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          So conversely, if I like an article, I should therefore not upvote it unless I additionally feel it provides useful content? I know I’m being pedantic here, but I like clarity and it’s my hope others do too.

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      Maybe it’s time to get rid of the downvote altogether, and below the title offer:

      by kellogh about 5 hours ago | hide (hidden by 2 users) | flag | 14 comments

      wherein “flag” is a drop-down with the current downvote options.

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      Don’t make it noop, show it along with other downvote counts while not using it for score.

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        I can make that downvote option just do what ‘hide’ does, which will list it with the ‘hidden by X users’ tally shown next to the real downvote tallies.

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        Could you elaborate on what the point of displaying it is? I think the point is more that we don’t want to provide people with an outlet for signaling that they don’t like something. There isn’t a clear win from allowing it.

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          What about just a counter? X amount of users don’t like it?

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            Could you elaborate on what the point of displaying it is?

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              Hypothesis: the user who strongly disliked the post will feel better having downvoted it and will thus not stoop to an angry/snarky reply.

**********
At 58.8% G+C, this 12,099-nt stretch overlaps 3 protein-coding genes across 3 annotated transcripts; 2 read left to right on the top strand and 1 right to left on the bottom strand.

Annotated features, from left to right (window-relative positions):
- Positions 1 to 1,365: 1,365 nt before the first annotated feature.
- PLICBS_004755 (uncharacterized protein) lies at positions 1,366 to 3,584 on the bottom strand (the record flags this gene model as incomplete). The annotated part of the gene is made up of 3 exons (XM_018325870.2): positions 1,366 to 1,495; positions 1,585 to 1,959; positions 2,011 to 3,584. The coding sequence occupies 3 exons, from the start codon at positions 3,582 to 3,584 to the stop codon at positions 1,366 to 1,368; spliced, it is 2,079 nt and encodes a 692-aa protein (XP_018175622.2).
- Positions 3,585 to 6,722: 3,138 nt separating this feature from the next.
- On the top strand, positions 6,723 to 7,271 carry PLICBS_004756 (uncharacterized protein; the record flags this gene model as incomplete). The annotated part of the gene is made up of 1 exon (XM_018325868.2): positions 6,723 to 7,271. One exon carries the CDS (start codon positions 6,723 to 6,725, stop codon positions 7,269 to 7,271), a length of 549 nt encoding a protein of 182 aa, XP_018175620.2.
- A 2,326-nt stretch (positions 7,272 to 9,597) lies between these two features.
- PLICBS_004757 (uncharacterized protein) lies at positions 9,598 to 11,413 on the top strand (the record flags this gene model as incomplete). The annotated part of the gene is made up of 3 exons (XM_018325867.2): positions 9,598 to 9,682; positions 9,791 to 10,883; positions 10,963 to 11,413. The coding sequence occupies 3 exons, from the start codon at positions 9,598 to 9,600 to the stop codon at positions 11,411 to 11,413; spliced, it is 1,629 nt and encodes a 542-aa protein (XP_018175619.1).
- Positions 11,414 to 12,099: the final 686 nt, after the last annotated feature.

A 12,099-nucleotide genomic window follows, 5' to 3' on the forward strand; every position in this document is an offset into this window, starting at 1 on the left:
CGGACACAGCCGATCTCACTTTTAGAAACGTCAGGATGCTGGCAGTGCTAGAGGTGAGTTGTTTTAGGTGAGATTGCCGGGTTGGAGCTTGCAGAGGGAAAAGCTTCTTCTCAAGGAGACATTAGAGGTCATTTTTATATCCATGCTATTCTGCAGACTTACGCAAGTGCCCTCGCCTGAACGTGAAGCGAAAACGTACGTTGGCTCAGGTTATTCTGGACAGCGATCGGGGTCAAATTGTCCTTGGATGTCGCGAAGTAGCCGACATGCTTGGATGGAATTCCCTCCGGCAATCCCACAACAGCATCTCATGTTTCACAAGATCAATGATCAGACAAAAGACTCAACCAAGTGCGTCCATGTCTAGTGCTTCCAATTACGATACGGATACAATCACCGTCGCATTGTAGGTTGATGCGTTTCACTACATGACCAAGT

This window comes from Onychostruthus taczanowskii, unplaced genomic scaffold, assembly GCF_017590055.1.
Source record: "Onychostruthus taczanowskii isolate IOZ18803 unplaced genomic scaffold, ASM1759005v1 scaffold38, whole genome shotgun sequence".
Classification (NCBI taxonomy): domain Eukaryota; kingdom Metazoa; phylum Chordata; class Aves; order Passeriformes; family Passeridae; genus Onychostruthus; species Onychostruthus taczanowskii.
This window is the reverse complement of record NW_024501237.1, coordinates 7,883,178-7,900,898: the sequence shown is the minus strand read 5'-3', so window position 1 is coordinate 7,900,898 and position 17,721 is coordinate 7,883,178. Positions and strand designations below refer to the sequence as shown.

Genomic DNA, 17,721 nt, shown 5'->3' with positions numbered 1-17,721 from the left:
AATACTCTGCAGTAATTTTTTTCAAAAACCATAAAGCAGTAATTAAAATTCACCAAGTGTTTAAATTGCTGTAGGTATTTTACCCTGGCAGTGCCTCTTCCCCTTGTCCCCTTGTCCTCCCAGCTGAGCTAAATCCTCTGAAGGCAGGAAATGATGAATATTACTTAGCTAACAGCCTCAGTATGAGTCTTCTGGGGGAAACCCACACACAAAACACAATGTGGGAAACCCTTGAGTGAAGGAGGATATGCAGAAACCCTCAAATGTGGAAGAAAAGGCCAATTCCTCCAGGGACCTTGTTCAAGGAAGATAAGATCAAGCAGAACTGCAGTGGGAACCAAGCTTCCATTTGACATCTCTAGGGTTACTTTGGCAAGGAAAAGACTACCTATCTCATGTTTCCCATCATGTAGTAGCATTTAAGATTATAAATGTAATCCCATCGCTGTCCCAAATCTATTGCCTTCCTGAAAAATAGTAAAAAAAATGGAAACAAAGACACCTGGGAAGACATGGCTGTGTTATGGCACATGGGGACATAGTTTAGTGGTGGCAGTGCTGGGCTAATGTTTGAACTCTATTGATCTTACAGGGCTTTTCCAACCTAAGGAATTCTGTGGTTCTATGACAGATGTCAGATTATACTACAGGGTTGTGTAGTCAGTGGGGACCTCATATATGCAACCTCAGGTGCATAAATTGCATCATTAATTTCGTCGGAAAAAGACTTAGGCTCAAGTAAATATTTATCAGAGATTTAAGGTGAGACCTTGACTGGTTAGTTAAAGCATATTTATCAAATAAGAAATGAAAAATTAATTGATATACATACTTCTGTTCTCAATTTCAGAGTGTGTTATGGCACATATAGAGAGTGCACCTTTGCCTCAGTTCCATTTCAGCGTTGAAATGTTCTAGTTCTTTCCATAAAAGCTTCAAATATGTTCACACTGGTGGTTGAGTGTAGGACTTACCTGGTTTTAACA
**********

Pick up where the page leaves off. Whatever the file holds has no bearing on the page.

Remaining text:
No idea whether that would actually work, but it’s an interesting theory.

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      How about adding a real “I don’t like this” option? The article just posted on defensive bash programming is a great example: it’s neither off-topic, nor already-posted, nor poorly tagged, nor poorly titled, nor spam; it’s just of really, really bad quality, to the point that I suspect that it’s written a satire about bad programming articles. Which is to say, I don’t like it, and I don’t think other people will like it either, and the community would be better off if its visibility were reduced.

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        We used to have a “low quality” downvote but that was also being misused. Maybe it’s time to bring it back.

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          “Low quality” is really hard to distinguish from “I don’t like this”. Maybe you could ask your friends to decide that it’s not just you. But your friends probably don’t like the same things you don’t like, so it’s not clear it will help.

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        Yes please. I found myself wanting exactly that option for exactly that article, and was disappointed to find that it didn’t exist (I had never even tried to downvote something before).

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        This is the perfect place to simply not vote. If something is of low quality, I simply don’t upvote it. If many users agree a resource is of low quality and none upvote it, then it stays at a low vote count and disappears from the page shortly. I think the way the downvote is implemented right now is a very nice idea.

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      We are in a community, and when another member of the community offers a resource there are only two reasons I would put my hand up to say ‘I don’t think we should collectively consider this’:

      1) It is outright wrong, or in some way harmful or offensive.

      2) In the context in which it was presented, I think there is a better resource. E.g. more data is now known about a scientific field which invalidates some old research. Or this is the author’s first draft, the final publication is available elsewhere, etc.

      There is a separate consideration which is an implicit or explicit agreement: ‘This community mainly wants to consider a particular set of subjects’, which could lead to putting my hand up to say ‘I don’t think this resource is valid because it doesn’t fit the subject of this community’, but I don’t think we’re considering that here?